Chris Rogan is a long time RMS member, local rally competitor and runs a motor factors in Bangor, so when we had the opportunity to feature his stunning MkII Escort rally car we jumped at the opportunity.
Chris’ addiction to motorsport began with a Megane R26R that he brought to the Trackskills events at Kirkistown. The R26R came from the factory with thin plastic rear windows, a roll cage in place of the rear seating as well as two bucket seats, harnesses and a plethora of power and chassis tweaks. This car was sold as a road legal track car that in fairness lives up to what it is about and is a rapid article. Indeed Chris has set some incredibly swift times around the Nürburgring in it.
The Megane was the first car that brought Chris into the addiction we all know as motorsport. After competing on the infamous Cultra Hill Climb he was hooked and soon after bought a Ford Fiesta to race in the Zetec Cup at Kirkistown. Sadly this story came to a sudden stop with a pretty big roll over the start line after some jostling with other cars.
However this didn’t deter Chris in the slightest, and in April 2011 this stunning Ford Escort MkII was brought home. Chris had fulfilled this part of his bucket list of cars to own. His father Paddy Rogan rallied MkII’s years ago and this love of the model has transferred down a generation and now Chris is seeing what his dad loved about them many years ago.
This was a showroom display car from a Ford Dealership in England, so their main priority was looks. when Chris and his dad set out to buy the car, they knew the key thing they wanted and some may say perhaps needed was a good shell, as this gave a great starting point, many people have commented on how good the shell actually is.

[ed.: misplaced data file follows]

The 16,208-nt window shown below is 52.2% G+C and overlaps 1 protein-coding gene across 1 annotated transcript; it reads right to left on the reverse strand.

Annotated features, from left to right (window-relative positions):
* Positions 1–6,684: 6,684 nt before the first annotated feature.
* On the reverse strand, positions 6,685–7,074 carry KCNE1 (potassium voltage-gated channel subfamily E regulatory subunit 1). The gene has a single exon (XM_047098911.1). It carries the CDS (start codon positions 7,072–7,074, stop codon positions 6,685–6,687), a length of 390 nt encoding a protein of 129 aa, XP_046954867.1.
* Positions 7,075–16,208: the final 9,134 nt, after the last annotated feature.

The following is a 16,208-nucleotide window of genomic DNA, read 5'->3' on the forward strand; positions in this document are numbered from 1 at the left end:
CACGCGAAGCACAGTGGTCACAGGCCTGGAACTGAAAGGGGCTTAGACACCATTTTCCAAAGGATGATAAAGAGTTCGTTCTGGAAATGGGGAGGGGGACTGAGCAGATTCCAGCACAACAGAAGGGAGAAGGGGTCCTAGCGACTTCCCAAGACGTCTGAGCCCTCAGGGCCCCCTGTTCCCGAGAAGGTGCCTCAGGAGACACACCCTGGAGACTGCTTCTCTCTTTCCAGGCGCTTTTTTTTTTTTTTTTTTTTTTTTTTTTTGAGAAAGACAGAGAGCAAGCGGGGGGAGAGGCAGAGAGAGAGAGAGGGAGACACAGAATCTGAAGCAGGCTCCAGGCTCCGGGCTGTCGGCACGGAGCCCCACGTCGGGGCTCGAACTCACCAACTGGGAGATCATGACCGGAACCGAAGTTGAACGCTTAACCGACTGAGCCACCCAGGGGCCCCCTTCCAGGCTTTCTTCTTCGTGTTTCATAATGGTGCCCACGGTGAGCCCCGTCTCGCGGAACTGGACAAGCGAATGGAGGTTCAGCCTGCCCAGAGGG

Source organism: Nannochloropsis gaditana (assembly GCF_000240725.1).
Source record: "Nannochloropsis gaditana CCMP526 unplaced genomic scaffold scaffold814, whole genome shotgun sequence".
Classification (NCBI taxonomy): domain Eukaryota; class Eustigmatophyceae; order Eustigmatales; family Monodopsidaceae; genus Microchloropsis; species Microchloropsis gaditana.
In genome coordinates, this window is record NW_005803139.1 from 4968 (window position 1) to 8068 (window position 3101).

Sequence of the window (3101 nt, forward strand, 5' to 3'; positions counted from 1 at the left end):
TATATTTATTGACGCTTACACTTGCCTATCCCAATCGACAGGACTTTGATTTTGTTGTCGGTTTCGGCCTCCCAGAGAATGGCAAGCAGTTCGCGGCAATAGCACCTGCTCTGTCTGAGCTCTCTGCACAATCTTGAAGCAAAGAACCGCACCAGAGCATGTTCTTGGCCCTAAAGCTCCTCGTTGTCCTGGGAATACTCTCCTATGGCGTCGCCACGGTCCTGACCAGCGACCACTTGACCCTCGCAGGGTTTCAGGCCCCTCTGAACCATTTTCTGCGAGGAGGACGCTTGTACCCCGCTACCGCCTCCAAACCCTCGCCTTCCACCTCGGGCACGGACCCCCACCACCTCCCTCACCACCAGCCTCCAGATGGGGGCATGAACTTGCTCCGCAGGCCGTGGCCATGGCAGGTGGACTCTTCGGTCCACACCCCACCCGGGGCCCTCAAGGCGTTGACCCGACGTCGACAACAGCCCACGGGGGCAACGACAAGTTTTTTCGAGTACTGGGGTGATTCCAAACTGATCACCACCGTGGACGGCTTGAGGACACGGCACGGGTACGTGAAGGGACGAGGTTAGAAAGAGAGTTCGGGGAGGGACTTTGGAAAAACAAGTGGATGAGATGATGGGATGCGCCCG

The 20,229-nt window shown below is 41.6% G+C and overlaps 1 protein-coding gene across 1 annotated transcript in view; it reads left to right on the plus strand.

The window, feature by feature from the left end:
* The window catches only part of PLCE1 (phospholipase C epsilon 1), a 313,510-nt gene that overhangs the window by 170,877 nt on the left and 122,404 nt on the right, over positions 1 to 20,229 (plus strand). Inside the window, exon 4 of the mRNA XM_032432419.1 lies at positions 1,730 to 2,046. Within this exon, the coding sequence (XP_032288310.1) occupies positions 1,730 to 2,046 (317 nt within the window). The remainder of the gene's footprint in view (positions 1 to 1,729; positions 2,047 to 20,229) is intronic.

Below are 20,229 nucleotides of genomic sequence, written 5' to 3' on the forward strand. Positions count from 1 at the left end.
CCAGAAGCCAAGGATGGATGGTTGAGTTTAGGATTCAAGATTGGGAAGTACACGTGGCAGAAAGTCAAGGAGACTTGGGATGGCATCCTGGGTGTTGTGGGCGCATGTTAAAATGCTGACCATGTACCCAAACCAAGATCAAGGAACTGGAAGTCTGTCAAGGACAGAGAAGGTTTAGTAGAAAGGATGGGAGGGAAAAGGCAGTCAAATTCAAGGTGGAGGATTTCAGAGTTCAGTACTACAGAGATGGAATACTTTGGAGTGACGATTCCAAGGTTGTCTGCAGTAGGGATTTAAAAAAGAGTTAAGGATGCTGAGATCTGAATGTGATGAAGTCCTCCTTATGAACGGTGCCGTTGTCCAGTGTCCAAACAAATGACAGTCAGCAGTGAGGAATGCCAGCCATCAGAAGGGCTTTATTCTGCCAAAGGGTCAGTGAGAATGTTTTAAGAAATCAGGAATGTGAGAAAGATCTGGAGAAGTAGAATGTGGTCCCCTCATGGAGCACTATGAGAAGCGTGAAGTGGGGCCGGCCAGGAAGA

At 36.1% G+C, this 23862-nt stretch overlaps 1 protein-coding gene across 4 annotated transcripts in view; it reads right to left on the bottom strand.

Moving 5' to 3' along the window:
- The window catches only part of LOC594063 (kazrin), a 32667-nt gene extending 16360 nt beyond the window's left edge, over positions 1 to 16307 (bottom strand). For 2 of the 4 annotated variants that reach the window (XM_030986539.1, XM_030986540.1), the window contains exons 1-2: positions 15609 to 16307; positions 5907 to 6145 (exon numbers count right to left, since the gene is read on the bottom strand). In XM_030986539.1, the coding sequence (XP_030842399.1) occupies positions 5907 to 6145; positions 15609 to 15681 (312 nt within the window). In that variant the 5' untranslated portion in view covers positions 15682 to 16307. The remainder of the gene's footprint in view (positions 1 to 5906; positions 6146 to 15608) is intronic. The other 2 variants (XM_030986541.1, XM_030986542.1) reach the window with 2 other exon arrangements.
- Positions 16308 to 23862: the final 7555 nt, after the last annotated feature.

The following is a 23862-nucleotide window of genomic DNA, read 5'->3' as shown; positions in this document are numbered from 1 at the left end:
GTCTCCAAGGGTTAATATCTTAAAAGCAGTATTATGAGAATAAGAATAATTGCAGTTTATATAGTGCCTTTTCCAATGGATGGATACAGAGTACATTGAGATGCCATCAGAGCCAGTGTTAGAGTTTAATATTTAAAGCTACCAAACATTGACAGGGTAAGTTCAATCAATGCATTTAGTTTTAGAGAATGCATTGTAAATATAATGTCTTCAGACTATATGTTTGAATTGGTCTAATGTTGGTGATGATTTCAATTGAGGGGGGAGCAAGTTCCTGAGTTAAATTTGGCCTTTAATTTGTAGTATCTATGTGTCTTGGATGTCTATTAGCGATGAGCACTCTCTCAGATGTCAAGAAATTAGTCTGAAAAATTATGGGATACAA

Hence when they purchased the car in 2011, the first thing they set about doing was getting more performance from the standard pinto engine. The car was sent to Willy Kennedy where the Engine was built and prepared by for mostly fast road use and hill climbs, hence the 4:4 diff ratio and twin 45 Webbers.
The car is still running the standard type 9 gearbox to retain road driveability, over a normally specified sequential box. However, a Tran-x LSD was installed in place of the Quaife locker, as it’s a lot more aggressive and coped better with the weight transfer through the corners. WK Developments didn’t stop there however and the suspension also received a full overhaul including bilsten shocks and a harder and higher spring on the front, compared to the rear.
To match the performance, it was decided it would be time to upgrade the brakes, so a set of alloy Willwood Calipers with vented discs found there way onto the car, and this didn’t half make a great difference! It brought the brakes up to something modern, instead of the mushy pedal that was there before.
In the middle of the dash is a fully functional switch/gauge panel finished in satin black to blend in as well as alloy pedal and an alloy foot plate for the passenger and a map reading lamp should Chris decide to do night navigations. Inside the boot is an alloy fuel tank and twin facet pumps to keep the spare wheel company.
When asked what the future plans for the car are Chris replied “I’ll give anything a go, the more I use, the more fun I have in it. I’ll maybe have a go at a rally sprint, a track sprint or two or even an auto test, we’ll have to see”.